"The history of this building really tells a tale of Washington, especially over a 50-year period," Miller says.
That history also includes the 1968 riots, which left swaths of the city charred after Martin Luther King Jr.'s assassination. "After 1968, after the riots, there were no more live concerts here," Miller says. "The city was declining and population...there just wasn't the necessity for this kind of venue."
The building, like much of downtown Washington, fell into disrepair. It was sold and became a trash transfer station. Today it's a parking garage. It was considered one of D.C.'s most endangered buildings at one point and was slated to be razed.
That didn't stop Beatles fans from coming. "There are groups of Beatles fans that come here every year on the anniversary, and they'll drive their car in and play their boombox and dance around the arena," Miller notes. One couple -- known only as Dan and Holly -- have come back again and again, adding fresh graffiti to the area outside the box office's front door almost every year.
The fans' dedication didn't necessarily save the Uline, but it certainly helped. In 2004, the property was scooped up by Washington, D.C., developer Douglas Development and saved from the wrecking ball. A decade later, construction is supposed to start this spring to transform the arena into a four-story office and retail building, which will be aptly named "The Coliseum."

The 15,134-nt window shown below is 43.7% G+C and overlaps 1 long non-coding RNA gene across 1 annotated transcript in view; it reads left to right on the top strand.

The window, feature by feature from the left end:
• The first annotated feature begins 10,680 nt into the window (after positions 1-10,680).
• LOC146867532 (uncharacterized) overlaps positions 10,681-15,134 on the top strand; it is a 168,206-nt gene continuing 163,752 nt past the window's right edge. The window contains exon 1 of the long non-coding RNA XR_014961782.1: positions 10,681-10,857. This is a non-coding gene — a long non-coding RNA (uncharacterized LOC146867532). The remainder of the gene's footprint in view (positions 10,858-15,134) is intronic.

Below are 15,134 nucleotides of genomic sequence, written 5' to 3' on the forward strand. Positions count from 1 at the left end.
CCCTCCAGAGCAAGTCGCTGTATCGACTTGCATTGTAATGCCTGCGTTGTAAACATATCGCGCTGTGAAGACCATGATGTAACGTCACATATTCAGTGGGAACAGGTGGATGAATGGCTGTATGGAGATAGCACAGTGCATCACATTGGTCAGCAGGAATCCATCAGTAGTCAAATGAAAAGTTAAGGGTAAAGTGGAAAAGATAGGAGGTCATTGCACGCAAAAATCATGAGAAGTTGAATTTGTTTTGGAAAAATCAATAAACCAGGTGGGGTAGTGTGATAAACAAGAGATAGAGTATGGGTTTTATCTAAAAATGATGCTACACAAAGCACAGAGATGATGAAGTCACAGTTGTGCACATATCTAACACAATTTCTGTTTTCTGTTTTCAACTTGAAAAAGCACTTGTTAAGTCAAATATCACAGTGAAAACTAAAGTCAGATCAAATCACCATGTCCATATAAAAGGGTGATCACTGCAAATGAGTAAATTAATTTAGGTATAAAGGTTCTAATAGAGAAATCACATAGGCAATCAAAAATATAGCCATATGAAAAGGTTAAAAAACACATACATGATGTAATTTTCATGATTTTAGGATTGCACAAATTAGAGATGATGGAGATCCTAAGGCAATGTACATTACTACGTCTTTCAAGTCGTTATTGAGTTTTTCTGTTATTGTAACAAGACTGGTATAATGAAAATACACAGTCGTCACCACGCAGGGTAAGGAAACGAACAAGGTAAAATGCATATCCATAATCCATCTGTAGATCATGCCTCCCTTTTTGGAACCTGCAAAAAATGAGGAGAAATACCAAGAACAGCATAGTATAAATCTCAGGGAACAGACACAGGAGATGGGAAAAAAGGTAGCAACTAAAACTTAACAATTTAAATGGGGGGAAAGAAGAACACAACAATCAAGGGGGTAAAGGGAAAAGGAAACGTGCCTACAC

"So there will be several floors that will be put inside that will take away from the space," Miller says. "That's the hard part because a lot of people are disappointed from that perspective, but they really did try for a very long time." Douglas Development tried to find a way to preserve the building in its natural state, Miller says, but the space was simply too big. Still, she says: "We do look at it as a save."
February 11, 2014
Before the Coliseum gets a polish and several new floors, the Beatles concert will be recreated to celebrate the show's 50th anniversary. Sure, it won't be the actual Beatles -- instead, a cover band called Beatlemania Now will perform -- but Roe, who performed that night with the Beatles, will be there. (McCartney and Starr have been invited.) The event is a fundraiser for the D.C. Preservation League and will be a last chance to see the Uline in its original, though deteriorated, form.
"This is just one of those moments where historic preservation meets pop culture," Miller says. "It's good for people to understand that historic preservation isn't just about the architecture of the buildings, it's about the people as well, and the story behind the buildings."
Visit the D.C. Preservation League's official 50th anniversary website for more information.